Signs & Symptoms in Children
Frequent reassurance seeking: "Are you sure this is safe to eat? Are you sure I'm not sick? Am I going to wake up in the morning?"
Asking repeatedly about germs, getting sick, or dying. For example: "Can you promise that I won't get sick" or, "Can you make sure ...."
Child is unwilling to complete a chore or task until you give in to their reassurance seeking
Using statements such as, "Something bad could happen if ..."
Telling a parent they did something wrong - and it seems innocuous to you
Rage and aggression
Difficulty at bedtime
Coercive and disruptive behaviours
Frequent washing hands, showering, or checking (behind doors, locks, windows)
Counting, ordering or arranging
Not wanting to go to extra circular activities, school, or play with friends
Taking a long time to complete school work (at school and at home)
Not engaging in the activities, hobbies or leisure activities they previously enjoyed
Frequent staring off into space, up at the ceiling, breathing in a patterned manner
Embarrassing or scary thoughts they know are not true but are nonetheless scary or embarrassing
Cry more frequently
Express a desire to be close to a parent
Increased sadness, anger or explosive behaviour
Throwing tantrums when something they were doing is interrupted or when you do not comply with their request "they don't get their way"
Family tension or arguments
Emotional distress, depression and/or anxiety in parents (e.g. walking on eggshells)
Changing daily routines to minimize anxiety
Assisting with or participating in compulsions
Adhering to rigid rules to avoid anxiety or disruptive behaviour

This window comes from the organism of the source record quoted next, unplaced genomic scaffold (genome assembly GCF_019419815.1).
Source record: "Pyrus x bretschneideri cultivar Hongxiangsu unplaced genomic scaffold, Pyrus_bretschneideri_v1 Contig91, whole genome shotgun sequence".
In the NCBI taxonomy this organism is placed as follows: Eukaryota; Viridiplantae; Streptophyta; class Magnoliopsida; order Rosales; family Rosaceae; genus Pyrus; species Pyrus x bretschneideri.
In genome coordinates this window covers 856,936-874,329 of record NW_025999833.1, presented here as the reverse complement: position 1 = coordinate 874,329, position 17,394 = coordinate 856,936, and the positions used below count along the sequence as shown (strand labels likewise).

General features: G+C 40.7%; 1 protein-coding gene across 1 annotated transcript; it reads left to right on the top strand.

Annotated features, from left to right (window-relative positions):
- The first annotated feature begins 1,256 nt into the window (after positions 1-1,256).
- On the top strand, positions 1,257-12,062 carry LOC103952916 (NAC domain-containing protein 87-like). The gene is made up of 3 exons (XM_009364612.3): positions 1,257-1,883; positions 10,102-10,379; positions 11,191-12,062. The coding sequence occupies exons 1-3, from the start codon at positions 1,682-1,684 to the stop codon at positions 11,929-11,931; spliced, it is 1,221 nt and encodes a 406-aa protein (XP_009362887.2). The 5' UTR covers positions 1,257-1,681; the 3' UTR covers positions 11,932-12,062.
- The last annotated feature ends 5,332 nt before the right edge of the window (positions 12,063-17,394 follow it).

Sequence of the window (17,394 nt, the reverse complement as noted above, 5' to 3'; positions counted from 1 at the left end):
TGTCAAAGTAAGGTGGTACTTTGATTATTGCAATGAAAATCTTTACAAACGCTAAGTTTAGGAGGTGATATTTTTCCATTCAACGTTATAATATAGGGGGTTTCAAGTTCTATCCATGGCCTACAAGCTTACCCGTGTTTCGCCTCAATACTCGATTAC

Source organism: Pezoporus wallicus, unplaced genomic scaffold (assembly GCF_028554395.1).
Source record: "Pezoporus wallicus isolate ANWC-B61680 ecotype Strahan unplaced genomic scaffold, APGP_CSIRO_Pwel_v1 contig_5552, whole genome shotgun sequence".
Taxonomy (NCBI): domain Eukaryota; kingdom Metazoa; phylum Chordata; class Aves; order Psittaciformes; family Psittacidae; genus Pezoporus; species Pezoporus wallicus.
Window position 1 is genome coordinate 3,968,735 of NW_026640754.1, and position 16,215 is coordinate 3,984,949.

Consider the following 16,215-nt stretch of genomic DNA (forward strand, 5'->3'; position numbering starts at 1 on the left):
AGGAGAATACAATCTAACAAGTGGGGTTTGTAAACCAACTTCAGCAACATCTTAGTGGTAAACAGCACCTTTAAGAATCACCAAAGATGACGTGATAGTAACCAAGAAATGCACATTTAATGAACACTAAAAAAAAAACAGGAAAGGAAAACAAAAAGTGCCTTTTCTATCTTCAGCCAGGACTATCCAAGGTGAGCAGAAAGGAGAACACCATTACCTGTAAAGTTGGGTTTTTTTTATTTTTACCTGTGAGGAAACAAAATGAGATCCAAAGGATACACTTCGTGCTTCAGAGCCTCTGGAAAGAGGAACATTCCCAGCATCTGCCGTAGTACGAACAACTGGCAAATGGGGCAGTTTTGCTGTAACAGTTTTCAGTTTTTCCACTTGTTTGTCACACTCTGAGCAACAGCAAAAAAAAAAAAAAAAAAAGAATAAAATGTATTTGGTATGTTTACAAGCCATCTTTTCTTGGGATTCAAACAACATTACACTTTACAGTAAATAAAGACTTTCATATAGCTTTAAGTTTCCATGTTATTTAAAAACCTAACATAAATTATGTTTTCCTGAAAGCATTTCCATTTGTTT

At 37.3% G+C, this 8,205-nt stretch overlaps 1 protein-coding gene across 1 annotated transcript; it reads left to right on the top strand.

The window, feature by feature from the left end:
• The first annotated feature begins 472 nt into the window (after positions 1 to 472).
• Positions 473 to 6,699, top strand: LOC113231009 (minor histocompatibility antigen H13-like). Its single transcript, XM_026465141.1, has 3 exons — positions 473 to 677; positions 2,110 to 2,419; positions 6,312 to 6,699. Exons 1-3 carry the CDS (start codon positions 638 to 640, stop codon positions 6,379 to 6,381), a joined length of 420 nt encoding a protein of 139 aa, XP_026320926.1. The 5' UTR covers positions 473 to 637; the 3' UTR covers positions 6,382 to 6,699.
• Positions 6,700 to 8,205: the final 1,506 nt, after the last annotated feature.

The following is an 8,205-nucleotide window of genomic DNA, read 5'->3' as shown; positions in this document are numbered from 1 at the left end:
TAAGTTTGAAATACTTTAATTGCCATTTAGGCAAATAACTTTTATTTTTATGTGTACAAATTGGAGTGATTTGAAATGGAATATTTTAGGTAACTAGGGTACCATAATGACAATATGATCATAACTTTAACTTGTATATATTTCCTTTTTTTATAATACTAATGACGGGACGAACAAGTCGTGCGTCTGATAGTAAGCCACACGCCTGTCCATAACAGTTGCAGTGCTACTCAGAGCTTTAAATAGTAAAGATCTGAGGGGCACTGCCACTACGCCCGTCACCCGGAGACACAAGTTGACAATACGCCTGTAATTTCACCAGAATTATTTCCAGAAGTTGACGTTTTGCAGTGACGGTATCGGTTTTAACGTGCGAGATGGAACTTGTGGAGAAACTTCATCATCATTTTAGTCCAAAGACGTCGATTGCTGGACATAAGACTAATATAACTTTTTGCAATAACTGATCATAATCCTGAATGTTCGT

Feelings of fear ("I don't know how to help or what this is")
Providing reassurance (telling the loved one that there are no grounds for the fear)
Facilitating avoidance (e.g. touching something so that the loved one doesn't have to)
Giving in to the child's frequent demands
Feelings of guilt, sadness, frustration, and anger
Not understanding what's happening
Taking time off work to spend with your loved one
Signs & Symptoms in Adults
How Does OCD Differ From Children to Adults?
Children are less likely to identify a fear associated with their symptoms and tend towards more magical thinking. Over 50% of adults report their symptoms started as a child but they didn't know what they were doing wasn't normal. In hindsight, adults can easily identify their childhood obsessions. This tells us as parents we must notice any OCD-like behaviours and seek help immediately. Children are easier to treat than adults and recover faster.
Signs of OCD in Adults
Recurring and distressing thoughts, images, or urges Despite best efforts to rid one's self of these thoughts they do not go away. Adults will try to neutralize these thoughts through mental or behavioural acts that make the distress go away. The problem with compulsions is that they do not work very well or for very long before the distress returns.
OCD at Work
40% of individuals with OCD are unemployed. This is due to the number of hours per day spent in the OCD cycle (9 or more hours), and the numerous triggers at work.
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If you're concerned, give us a call.
We can help you to determine what next steps are available to you.